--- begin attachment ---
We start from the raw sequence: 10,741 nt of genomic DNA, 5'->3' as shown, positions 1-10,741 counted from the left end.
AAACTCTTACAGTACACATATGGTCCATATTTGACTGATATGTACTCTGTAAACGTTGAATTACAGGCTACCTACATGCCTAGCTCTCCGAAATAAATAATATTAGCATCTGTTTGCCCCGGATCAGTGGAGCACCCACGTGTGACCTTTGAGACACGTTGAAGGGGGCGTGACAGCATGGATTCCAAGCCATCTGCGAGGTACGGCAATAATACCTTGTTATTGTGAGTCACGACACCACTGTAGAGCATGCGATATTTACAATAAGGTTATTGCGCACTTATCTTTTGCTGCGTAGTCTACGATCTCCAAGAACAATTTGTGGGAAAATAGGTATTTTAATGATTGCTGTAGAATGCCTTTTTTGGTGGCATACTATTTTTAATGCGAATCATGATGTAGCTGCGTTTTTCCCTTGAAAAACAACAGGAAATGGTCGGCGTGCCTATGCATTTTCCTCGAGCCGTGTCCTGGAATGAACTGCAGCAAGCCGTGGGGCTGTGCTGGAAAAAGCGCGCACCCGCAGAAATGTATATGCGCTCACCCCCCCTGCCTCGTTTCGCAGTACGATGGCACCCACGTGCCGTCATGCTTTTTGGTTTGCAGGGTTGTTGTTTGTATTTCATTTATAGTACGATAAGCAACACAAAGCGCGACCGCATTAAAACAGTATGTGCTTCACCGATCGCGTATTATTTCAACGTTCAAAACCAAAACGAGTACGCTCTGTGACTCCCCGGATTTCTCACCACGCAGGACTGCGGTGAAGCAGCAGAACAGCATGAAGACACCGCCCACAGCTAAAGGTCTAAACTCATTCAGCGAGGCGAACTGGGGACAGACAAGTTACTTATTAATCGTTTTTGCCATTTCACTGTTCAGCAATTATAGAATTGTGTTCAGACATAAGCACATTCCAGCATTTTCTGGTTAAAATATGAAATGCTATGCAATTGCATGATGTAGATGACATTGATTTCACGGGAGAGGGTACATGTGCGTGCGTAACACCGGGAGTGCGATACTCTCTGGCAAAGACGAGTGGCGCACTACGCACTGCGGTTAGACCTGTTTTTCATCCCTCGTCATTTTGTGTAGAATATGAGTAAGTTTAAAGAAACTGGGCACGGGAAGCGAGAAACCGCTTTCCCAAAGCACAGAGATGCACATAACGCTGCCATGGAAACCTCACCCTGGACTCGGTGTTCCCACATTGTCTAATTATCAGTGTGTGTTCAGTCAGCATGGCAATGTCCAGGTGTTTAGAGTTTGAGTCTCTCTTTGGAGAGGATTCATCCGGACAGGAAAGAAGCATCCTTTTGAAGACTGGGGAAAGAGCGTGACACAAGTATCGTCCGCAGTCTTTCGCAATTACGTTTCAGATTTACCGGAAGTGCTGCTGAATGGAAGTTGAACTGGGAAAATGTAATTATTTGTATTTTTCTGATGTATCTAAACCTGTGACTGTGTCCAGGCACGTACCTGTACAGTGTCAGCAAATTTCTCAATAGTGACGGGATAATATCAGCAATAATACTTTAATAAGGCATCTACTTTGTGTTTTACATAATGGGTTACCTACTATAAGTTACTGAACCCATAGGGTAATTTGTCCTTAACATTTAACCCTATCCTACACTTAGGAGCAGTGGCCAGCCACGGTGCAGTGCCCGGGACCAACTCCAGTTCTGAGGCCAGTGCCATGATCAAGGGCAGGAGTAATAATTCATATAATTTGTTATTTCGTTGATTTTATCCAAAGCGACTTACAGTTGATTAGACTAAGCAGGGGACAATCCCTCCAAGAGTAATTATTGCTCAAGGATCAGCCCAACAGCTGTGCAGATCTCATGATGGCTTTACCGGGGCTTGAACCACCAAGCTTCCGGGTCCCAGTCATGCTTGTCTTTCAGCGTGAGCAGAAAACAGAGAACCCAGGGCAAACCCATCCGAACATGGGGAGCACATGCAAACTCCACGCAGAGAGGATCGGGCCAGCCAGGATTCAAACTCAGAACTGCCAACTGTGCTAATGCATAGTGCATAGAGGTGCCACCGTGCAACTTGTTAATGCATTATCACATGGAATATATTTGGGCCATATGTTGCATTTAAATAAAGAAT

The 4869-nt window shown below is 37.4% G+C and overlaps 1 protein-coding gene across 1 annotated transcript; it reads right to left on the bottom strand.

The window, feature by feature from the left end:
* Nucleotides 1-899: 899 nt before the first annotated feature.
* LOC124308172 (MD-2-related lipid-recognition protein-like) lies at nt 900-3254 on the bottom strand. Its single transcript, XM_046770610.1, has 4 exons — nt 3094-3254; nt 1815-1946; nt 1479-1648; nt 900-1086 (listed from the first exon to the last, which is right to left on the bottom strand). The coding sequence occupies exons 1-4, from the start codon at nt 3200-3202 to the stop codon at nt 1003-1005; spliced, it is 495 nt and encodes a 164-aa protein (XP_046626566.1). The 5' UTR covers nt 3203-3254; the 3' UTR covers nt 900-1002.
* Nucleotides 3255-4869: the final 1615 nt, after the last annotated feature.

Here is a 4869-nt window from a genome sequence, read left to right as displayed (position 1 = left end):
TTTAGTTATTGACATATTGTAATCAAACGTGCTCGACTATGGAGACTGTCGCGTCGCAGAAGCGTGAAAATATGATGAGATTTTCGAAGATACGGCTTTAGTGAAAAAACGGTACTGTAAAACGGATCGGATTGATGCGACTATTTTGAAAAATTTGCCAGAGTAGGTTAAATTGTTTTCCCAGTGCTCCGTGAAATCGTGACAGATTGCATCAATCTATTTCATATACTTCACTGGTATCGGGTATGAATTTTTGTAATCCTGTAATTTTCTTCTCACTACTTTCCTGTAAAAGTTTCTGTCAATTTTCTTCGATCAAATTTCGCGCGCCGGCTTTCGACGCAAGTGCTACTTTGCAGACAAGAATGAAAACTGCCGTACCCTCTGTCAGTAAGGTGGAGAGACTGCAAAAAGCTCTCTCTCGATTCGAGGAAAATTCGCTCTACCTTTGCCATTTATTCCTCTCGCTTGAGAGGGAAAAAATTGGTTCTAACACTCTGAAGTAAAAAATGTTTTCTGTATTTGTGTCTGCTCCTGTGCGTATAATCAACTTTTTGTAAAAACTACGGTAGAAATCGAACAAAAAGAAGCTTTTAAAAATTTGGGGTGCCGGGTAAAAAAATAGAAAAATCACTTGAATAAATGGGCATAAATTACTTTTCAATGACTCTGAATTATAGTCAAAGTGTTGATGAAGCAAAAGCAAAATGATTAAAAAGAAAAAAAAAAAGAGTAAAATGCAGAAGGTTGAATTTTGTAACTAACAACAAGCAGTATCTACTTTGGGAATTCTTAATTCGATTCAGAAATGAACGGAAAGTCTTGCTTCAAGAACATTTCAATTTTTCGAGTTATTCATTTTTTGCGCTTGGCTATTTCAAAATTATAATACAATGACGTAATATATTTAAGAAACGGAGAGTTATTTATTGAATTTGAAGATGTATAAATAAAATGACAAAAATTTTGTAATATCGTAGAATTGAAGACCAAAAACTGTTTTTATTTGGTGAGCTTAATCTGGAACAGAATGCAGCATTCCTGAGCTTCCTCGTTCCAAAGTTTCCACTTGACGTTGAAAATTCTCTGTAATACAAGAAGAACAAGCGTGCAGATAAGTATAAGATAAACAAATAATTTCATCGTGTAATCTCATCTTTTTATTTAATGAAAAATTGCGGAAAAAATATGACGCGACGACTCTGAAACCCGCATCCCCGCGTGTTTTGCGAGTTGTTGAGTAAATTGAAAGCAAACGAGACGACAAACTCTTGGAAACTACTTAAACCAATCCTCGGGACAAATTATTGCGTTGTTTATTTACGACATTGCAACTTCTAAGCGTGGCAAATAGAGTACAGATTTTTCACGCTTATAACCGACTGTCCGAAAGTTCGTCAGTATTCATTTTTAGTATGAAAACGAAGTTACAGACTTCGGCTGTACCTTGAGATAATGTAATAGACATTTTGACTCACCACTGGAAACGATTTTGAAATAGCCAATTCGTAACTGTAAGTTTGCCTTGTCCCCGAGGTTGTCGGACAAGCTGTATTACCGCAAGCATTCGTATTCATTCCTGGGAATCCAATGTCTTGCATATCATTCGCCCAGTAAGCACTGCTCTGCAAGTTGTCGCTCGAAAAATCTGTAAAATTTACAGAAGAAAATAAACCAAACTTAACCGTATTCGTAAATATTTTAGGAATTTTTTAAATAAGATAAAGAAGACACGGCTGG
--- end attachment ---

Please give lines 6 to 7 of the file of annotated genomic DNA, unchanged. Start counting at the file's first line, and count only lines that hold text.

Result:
* LOC124308172 (MD-2-related lipid-recognition protein-like) lies at nt 900-3254 on the bottom strand. Its single transcript, XM_046770610.1, has 4 exons — nt 3094-3254; nt 1815-1946; nt 1479-1648; nt 900-1086 (listed from the first exon to the last, which is right to left on the bottom strand). The coding sequence occupies exons 1-4, from the start codon at nt 3200-3202 to the stop codon at nt 1003-1005; spliced, it is 495 nt and encodes a 164-aa protein (XP_046626566.1). The 5' UTR covers nt 3203-3254; the 3' UTR covers nt 900-1002.
* Nucleotides 3255-4869: the final 1615 nt, after the last annotated feature.